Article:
Semifinal 1 – 7:00pm local time on Wednesday (12.30am AEST, Thursday), March 30, 2016 at Feroz Shah Kotla, Delhi
$2 at William Hill
Group 1 result: Runner-up
Win-loss record: 3-1
$1.80 at CrownBet.com
Group 2 result: Winner
Win-loss record: 4-0
THERE’S more than a tinge of deja vu about New Zealand’s run to the 2016 World Twenty20 semifinals.
Last year they went 6-0 in the group phase before dispatching the West Indies and South Africa en route to the 50-over Cricket World Cup final.
Now, after executing a clinical clean sweep in the Super 10 round, the Kiwis have their sights set on a second title fight in the space of just over 12 months.
They were comfortably the best team in Group 2, outshining India and Australia – the joint pre-tournament favourites – to top the pops with a perfect return of eight points from four games.
But whereas the seam-up skills of Trent Boult and Tim Southee fuelled their run at the 2015 World Cup, it is New Zealand’s spinners who have stunned the competition at India 2016.
Young tweakers Mitchell Santner and Ish Sodhi have combined for 17 wickets at a combined strike rate of 10.8, while the experienced Nathan McCullum (three wickets at 10.0) has also proved an economical threat in his two appearances.
Boult and Southee have yet to even bowl a ball in anger, with Mitchell McClenaghan and Adam Milne preferred for their extra pace and variety.
But Kane Williamson has not forgotten his sidelined seamers, insisting they will be in the mix for selection depending on pitch conditions at the Kotla.
“They’re world-class bowlers,” the New Zealand captain told reporters following the win over Bangladesh on Saturday.
“Some of the wickets we’ve been on have been certainly conducive to the slower bowlers and they [Boult and Southee] have been brilliant on the sidelines, giving a lot.
“That’s a big part of this team, constantly giving whether you’re playing or not.
“We’ll have to see what we come up against in Delhi and pick horses for courses again.”
Whoever gets the nod for Wednesday’s semifinal will have to tame an England outfit which has played with refreshing abandon.
Joe Root has been a revelation in the 20-over game, while the likes of Jason Roy, Jos Buttler, Moeen Ali and Eoin Morgan have all played with power and purpose.
And there is yet plenty of upside in that batting lineup, as we haven’t seen anything like the best of Alex Hales – England’s top batsman in the ICC Twenty20 player rankings.
The 2010 champions have drawn many admirers, with some pundits going as far as to tip Morgan’s men to take home the trophy.
Among those is Kevin Pietersen, who thinks England’s strength with the willow in hand gives them a red-hot chance of becoming the first nation to win two World Twenty20 titles.
“England can win it simply because their batting is so strong,” Pietersen wrote in a column for The Sun.
“If they bat first, they have the power to set a huge total but have to believe they can chase down any score if they bowl first.
“I just hope they do not give it away by playing stupid English cricket from the past. All they have to think about is smashing the ball with the bat, and bowling as quickly and cleverly as they can.”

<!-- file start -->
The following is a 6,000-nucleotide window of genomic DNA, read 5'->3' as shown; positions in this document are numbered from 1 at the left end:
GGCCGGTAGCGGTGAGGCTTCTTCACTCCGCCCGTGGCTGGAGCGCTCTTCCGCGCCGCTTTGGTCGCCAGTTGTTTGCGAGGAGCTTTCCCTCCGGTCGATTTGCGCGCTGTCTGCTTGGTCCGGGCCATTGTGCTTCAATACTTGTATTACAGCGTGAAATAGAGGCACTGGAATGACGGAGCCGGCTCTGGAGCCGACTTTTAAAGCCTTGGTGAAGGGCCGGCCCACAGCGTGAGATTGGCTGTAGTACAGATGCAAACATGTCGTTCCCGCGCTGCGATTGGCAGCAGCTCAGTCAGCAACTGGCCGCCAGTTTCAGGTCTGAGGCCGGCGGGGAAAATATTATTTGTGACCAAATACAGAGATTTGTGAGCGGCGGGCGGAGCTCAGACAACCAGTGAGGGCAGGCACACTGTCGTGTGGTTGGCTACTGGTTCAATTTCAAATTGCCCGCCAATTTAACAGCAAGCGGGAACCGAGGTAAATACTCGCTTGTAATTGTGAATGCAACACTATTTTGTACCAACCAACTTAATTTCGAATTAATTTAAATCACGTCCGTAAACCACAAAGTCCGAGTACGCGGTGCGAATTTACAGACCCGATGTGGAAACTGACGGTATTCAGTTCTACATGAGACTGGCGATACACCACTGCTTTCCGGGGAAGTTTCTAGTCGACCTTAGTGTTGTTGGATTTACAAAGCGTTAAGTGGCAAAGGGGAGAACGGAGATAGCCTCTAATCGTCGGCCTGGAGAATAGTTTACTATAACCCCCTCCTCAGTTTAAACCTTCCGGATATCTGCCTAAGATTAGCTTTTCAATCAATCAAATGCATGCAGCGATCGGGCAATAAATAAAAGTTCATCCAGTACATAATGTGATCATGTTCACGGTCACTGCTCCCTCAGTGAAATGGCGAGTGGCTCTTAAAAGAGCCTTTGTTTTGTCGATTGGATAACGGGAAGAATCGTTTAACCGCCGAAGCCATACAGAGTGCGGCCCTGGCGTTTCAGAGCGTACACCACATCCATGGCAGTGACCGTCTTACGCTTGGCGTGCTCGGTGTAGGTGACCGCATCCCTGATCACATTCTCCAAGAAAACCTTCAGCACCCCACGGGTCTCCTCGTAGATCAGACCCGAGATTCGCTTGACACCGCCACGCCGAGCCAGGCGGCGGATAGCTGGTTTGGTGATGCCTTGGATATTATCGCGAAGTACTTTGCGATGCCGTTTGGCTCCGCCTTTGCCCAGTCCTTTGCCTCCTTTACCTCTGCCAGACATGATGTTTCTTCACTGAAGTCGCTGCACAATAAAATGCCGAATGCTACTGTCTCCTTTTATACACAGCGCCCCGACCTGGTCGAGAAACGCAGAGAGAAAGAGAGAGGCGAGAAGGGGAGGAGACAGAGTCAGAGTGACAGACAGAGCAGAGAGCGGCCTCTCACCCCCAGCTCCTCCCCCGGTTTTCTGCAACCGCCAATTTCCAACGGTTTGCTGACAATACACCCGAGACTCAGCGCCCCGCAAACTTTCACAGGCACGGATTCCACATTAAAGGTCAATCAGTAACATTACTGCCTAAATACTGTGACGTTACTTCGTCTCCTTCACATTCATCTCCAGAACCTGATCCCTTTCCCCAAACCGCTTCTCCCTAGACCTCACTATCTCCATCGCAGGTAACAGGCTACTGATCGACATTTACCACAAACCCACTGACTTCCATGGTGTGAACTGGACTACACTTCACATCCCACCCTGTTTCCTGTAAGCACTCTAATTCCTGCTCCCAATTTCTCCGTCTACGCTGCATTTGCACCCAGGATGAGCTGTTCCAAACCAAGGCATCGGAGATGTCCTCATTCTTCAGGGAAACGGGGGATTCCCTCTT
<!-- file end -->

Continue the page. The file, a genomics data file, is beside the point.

While the Black Caps are favourites to reach the final, they have yet to play a single game at Delhi’s Feroz Shah Kotla in Twenty20 World Cup 2016.
On the other hand, the clash on Wednesday will be England’s third consecutive match in the Indian capital territory – a fact which was not lost on Ben Stokes.
“New Zealand are the form team, but we can give any team a good run,” the Kiwi-born allrounder told the press this week.
“This is our third game at this ground, so you could say it’s like a home game, even though it’s in India.”
Martin Guptill betting markets
Many thought the New Zealand top order would fall to pieces in the wake of Brendon McCullum’s retirement, but Martin Guptill didn’t get the memo.
The top runscorer at the 2015 World Cup has picked up where he left off a year ago, smashing 125 runs at a blistering 163.33 strike rate in his three appearances in the group stage.
He was brutal against Pakistan as the Kiwis secured their semifinal spot, blasting three sixes and 10 boundaries on his way to a 48-ball 80.
More of the same will put NZ in the box seat to reach the Twenty20 World Cup final for the first time.
Man of the match – $10
NZ win/Guptill top score – $6.50
Top match batsman – $6.50
To score 50 – $4.65
Top New Zealand batsman – $4
Over 27.5 runs – $2.32
Under 15.5 runs – $2.28
Odds provided by www.Sportsbet.com
Ben Stokes T20 value bets
As an England player who spent the first 12 years of his life in New Zealand, it’s no surprise to see Stokes feature heavily in the pre-match press.
On paper, his efforts in the Super 10 round weren’t much to write home about. Four games for 43 runs and one wicket are hardly Bothamesque returns.
What those numbers don’t tell you is that Stokes, even at the tender age of 24, is a match-winner who deals in clutch moments on the big stage.
Alongside the imperious Root, he is that X-man who can drag England over the line with crucial runs, wickets, a sharp catch, a miraculous runout, or all of the above.
Top match batsman – $51
England win/Stokes top score – $23
Man of the match – $15
Top England runscorer – $13
Top England wicket-taker – $5.50
Odds provided by www.Sportsbet.com
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